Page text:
Not my usual subject matter (goings-on at the hospital) but I just had to share what a gift we had in our town the past couple of days. The Rev. Dan Matthews, rector emeritus of Trinity Church Wall Street, spoke at two churches here.
On Sunday, he preached at mine and Michael’s church, led a lunch gathering about stewardship, and a Sunday school class on what it was like to be in New York on 9/11. Trinity Wall Street and its accompanying St. Paul’s Chapel are both within blocks of the Twin Towers.
Then today, Dan spoke at a Lenten lunch series held annually at another church. He’s a great preacher in the vein of great storytellers. Before you know it, a mesmerizing tale has turned into a biblical lesson, or three.
A few snippets I took from his visit: On 9/11, he was taking part in a meeting in the church offices in Manhattan. When the first plane hit, someone in the meeting thought it could have been a blown gas main. Others thought it might have been a rocket. The adults scrambled down the office’s many flights of stairs and each retrieved one child apiece from the church’s daycare. That was long their drill. That day amounted to about 75 kids.
They all scurried to a room in the basement, only to have it fill with what they thought was smoke from a fire, but actually it was all the dust and debris filtering in from the outside, through the A/C unit.
Attempting repeatedly to open a door to the outside, they failed. Dan thought they would all die, so full of smoke was the basement. A Catholic friend confided he was OK, as he’d just given confession, but then confessed to Dan again. Moments later, the door opened and they and the children all made it to safety.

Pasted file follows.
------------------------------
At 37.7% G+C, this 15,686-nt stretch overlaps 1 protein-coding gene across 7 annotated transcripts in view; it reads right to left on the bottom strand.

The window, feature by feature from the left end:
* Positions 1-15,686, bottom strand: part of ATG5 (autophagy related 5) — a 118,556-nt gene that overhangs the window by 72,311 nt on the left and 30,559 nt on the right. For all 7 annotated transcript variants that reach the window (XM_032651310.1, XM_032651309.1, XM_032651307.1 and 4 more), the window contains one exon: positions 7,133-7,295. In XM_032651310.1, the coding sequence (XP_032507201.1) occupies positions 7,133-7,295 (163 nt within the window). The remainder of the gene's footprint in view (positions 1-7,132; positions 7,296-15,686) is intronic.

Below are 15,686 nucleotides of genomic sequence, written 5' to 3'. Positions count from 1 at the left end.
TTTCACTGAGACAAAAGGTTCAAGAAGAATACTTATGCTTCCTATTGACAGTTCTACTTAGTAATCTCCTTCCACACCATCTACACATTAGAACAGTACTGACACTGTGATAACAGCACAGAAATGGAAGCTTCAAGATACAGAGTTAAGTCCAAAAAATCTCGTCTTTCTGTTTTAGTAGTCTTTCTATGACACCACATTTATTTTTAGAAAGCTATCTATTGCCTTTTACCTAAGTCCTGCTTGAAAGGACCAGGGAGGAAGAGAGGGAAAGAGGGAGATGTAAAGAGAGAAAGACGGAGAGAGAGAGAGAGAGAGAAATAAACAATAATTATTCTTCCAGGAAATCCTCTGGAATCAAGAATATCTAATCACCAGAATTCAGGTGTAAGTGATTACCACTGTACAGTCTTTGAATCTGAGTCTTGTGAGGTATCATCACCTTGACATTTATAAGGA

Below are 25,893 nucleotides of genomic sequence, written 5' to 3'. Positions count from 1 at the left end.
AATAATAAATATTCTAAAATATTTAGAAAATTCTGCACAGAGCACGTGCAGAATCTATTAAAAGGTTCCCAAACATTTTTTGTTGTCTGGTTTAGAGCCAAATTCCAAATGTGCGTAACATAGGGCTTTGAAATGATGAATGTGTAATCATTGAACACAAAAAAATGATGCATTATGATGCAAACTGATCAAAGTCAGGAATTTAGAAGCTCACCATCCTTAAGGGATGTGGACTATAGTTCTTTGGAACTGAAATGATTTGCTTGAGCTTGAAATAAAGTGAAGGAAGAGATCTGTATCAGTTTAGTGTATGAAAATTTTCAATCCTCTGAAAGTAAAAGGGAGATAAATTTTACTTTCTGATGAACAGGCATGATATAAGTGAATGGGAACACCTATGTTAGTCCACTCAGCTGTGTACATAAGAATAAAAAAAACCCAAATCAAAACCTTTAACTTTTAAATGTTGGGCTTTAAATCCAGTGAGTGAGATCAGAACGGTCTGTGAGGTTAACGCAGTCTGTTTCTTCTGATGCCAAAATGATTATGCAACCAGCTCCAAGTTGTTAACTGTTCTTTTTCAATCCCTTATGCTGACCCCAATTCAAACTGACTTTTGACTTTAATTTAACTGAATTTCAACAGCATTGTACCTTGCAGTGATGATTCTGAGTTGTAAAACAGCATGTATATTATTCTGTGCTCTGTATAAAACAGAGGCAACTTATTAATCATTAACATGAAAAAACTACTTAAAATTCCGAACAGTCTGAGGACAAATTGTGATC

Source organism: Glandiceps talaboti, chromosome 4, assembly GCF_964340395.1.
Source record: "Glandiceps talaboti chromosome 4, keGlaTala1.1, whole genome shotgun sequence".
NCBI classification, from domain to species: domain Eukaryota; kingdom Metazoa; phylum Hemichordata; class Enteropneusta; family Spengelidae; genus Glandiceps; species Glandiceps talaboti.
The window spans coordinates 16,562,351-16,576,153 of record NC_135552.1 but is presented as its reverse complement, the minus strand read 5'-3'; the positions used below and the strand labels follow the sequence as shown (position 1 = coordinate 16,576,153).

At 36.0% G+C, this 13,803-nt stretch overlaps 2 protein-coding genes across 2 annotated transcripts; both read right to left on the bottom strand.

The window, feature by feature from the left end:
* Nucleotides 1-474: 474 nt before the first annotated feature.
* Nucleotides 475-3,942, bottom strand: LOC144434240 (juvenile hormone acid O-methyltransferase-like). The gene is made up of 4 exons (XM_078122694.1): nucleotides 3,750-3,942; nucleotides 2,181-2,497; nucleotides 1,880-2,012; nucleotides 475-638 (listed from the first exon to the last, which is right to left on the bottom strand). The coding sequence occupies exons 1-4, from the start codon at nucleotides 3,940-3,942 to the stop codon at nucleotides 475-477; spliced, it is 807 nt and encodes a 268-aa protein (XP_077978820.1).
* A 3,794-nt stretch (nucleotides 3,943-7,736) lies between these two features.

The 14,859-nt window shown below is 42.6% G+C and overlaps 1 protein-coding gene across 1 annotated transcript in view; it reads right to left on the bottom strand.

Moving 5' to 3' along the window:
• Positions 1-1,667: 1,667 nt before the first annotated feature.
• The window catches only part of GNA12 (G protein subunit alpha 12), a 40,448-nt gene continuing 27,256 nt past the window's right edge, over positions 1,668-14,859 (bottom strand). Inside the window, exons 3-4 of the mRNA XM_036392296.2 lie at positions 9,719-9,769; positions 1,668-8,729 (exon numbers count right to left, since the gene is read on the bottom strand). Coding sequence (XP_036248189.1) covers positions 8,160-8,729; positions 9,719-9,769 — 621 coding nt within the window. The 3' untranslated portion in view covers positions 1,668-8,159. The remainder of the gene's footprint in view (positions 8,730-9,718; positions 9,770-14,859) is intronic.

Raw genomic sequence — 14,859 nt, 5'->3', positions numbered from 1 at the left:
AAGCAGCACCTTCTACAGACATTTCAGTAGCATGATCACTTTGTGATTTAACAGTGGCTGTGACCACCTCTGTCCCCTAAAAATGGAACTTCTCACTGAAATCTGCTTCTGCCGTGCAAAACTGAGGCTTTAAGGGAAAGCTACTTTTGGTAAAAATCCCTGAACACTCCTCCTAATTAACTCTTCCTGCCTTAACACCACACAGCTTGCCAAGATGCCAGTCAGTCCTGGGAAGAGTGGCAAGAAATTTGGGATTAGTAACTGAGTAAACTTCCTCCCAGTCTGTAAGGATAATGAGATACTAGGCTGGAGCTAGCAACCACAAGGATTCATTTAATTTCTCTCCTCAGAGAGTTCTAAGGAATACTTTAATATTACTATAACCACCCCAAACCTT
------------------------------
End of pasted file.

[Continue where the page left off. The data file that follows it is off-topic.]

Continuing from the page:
In the months to come, St. Paul’s Chapel would be turned into a relief center for all those working or volunteering at Ground Zero. I remember reading reports of this at the time. Certainly other congregations and agencies were pitching in, as well, but because of its proximity to the World Trade Center, St. Paul’s became a natural outreach center.
It was open for eight months, 24 hours a day, seven days a week. They did everything from serving food to giving massages to conducting counseling sessions. Imagine talking to people who come in and say things like, “We just found a foot.”
Today’s lunch message was on the Beatitudes, otherwise known as Jesus’ Sermon on the Mount. Dan started off with illustrations of how we all, each of us, like to feel privileged. He mentioned the cards common these days in wallets: preferred member of thus-and-such store, a certain level at airports that gets us better access, and into shorter lines. And that a town of just 500 people may have one of the latest trends: storage units. Dan asked: What are we doing with all this STUFF? (On a side note, ever read the book “Affluenza”?)
Dan was cool in that he wasn’t laying on the guilt as if he himself weren’t part of the human race in 21st century North America; he very much associates with what he called the dominant culture–this culture that says you have to have more and more of the Latest Thing in order to be fulfilled, or even counted.
Contained in my faith tradition, the Beatitudes turn this on its head: Blessed are the poor in spirit, for theirs is the kingdom of heaven. Blessed are those who mourn, for they shall be comforted. Blessed are the merciful, for they shall obtain mercy. There’s more, but you get the idea.
If you ever have occasion to hear Dan Matthews preach or give a talk, go. Immediately.